An IBM information storage expert has said that CD-Rs and DVD
Walter Sekula, Greensburg, Pennsylvania
Kurt Gerecke of IBM Deutschland GmbH caused quite a stir in January when he stated that "unlike pressed original CDs, burned CDs have a relatively short life span of between two to five years, depending on the quality of the CD." Since then, I've seen his estimate quoted as established fact.
What I haven't seen is real-world evidence. I have yet to receive a single Answer Line letter about an aged disc. I checked with Ontrack and DriveSavers, the two leading data recovery services, and neither reports that age is causing CD-R failures. When I tested some of the oldest CD-Rs I own, I found no errors on them (and most of those discs were the cheapest I could buy at the time). CD-Rs have been common for much longer than five years; if their shelf life was that short, we'd have known it long ago.
But that doesn't mean these discs will last forever, or even as long as the pressed CDs and DVDs on which we buy music, movies, and software. The jury is still out on whether the discs will last for years or decades. However, you can increase the longevity of your optical media.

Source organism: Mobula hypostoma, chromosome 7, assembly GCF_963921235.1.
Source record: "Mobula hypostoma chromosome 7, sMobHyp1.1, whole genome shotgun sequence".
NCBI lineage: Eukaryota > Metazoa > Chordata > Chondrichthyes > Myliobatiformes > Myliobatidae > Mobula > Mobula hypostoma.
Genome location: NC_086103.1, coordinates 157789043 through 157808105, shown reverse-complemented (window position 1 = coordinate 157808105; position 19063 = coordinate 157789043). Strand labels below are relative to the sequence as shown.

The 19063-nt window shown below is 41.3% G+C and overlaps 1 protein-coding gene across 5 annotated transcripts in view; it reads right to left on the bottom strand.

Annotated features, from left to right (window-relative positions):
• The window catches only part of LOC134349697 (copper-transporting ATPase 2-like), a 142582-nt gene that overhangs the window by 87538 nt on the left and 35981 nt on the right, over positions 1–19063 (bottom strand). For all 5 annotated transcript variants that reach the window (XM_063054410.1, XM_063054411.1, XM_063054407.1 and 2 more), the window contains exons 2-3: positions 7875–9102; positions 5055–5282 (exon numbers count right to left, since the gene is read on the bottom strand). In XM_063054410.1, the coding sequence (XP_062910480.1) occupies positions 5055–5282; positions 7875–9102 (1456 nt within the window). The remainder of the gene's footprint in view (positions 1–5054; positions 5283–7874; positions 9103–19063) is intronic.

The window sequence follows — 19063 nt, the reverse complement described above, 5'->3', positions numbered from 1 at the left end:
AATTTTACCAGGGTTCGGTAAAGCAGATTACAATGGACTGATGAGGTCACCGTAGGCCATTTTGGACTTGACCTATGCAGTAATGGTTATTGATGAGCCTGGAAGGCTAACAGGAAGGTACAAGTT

First, use high-quality discs, preferably ones made with stable dyes and gold backings (see Figure 1
To write on the label side of the disc, use a nonsoluble, felt-tip marker designed specifically for writing on CDs and DVDs. Store discs upright, and in good cases intended for that purpose. Keep them away from heat, light, and moisture.
Check the discs every few years by copying files off of them to make sure they're still readable. In addition to storing your archival data on CDs or DVDs, keep it on your hard drive and back it up regularly.